Has there been significant evidence or reason to believe that speed chess will make you a worse regular chess player overall? Or is it purely anecdotal?
Rather anecdotal for chess particularly. Maybe there will be some meaningful (meta-) studies in future since due to excessive upcoming online speed chess within the last years, the data fundament for such studies is there in general.
Besides that, your question itself might be branched and distinguished further on since there are potentially at least two relevant aspects here: Absence of specific classical training vs. adaption effects from speed-specific training, that might influence your general habits in terms of position analyzing. The latter one is also obviously heavily associated with discipline. Due to the fact that many great classical players are also very good in speed-chess, the potential aspect of adaption effects doesn't seem to be that important at least as long as the classical abilities are trained sufficiently too. So it's likely not a question about too much speed-chess but rather a question at least about the absolute value of sufficiency of classical training.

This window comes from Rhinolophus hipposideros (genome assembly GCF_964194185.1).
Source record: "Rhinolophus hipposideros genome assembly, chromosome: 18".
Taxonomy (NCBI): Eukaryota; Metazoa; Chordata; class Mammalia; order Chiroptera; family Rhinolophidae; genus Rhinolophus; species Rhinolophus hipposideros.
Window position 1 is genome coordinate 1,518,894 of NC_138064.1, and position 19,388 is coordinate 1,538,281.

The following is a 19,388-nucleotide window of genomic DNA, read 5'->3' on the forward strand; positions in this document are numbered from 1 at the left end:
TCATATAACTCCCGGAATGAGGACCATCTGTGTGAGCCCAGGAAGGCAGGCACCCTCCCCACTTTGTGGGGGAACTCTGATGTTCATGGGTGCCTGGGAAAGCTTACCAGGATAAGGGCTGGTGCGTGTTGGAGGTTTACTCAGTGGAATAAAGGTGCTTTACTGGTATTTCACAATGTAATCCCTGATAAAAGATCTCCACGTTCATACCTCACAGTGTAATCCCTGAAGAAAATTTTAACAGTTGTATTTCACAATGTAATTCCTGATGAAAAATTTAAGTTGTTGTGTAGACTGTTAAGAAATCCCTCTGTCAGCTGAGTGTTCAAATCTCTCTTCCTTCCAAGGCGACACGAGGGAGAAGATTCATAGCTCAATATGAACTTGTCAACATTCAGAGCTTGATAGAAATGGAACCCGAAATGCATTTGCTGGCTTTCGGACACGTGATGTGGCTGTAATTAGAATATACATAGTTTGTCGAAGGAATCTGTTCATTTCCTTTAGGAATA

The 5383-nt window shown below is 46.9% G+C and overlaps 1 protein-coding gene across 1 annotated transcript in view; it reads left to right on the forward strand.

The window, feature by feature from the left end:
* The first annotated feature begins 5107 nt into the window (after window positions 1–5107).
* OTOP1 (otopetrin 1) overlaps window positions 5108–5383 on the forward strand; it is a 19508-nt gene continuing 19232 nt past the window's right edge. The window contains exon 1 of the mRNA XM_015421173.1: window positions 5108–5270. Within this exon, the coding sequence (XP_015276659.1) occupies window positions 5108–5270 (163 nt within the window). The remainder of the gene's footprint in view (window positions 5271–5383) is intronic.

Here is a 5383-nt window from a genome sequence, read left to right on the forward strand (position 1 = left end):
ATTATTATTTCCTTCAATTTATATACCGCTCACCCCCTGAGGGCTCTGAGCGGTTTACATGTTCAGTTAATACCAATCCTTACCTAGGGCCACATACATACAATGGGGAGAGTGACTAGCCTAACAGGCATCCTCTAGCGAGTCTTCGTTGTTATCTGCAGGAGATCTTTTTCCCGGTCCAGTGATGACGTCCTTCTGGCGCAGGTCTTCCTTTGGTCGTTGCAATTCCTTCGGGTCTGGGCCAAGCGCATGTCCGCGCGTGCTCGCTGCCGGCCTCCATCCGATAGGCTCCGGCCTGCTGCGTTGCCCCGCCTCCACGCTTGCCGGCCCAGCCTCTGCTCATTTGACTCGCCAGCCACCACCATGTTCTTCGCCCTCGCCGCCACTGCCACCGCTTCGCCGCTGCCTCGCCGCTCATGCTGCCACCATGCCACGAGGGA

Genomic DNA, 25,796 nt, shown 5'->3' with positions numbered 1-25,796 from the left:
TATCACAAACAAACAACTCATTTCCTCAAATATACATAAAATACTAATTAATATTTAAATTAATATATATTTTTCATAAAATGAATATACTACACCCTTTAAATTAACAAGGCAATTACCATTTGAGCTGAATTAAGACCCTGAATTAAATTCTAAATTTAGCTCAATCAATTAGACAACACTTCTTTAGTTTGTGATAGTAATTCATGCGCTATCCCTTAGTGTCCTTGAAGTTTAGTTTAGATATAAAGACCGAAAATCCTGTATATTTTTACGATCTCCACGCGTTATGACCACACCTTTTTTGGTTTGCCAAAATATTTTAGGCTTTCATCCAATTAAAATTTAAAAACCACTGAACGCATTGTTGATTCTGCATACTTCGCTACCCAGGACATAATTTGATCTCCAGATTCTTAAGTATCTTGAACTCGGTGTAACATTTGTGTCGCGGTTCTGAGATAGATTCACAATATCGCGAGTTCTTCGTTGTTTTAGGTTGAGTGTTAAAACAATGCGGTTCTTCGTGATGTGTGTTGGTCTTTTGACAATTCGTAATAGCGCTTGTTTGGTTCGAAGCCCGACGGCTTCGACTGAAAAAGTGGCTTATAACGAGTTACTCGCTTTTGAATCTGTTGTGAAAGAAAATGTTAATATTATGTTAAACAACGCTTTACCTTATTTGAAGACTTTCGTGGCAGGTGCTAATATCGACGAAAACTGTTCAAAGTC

A well studied aspect of cognition is, that the human brain's ability in pattern recognition and storing details is extraordinary, even for distinguishing almost identical patterns (it's quite bad in reconstructing them from scratch although...). It's trivial to see, that a familiar position is almost always a better fundament for further analysis than a totally new one (stressors...) and with speed-chess, you're able to memorize thousands of positions within a short time range in general, at least subliminally. For too familiar positions, this needn't to be an advantage and could even switch into the negative since commonly known issues from overtrained neuronal networks might be influential here too. Further on, familiarity is only a fundament here. Classical deep analysis discipline is obviously required further on.
Assuming that the individual classical training is "sufficient", this aspect theoretically emphasizes, that speed-chess can be a productive additional training even for pure-classical players (better awareness for non-deep tactics deep analyzers might sometimes miss, see for instance Kramnik's famous blunder of the century...). Worth to mention further on, that time-drouble is an often seen issue in general, so a good speed-chess performance can be a further positive constraint at least for those situations, enhancing your general self-confidence in terms of time-management.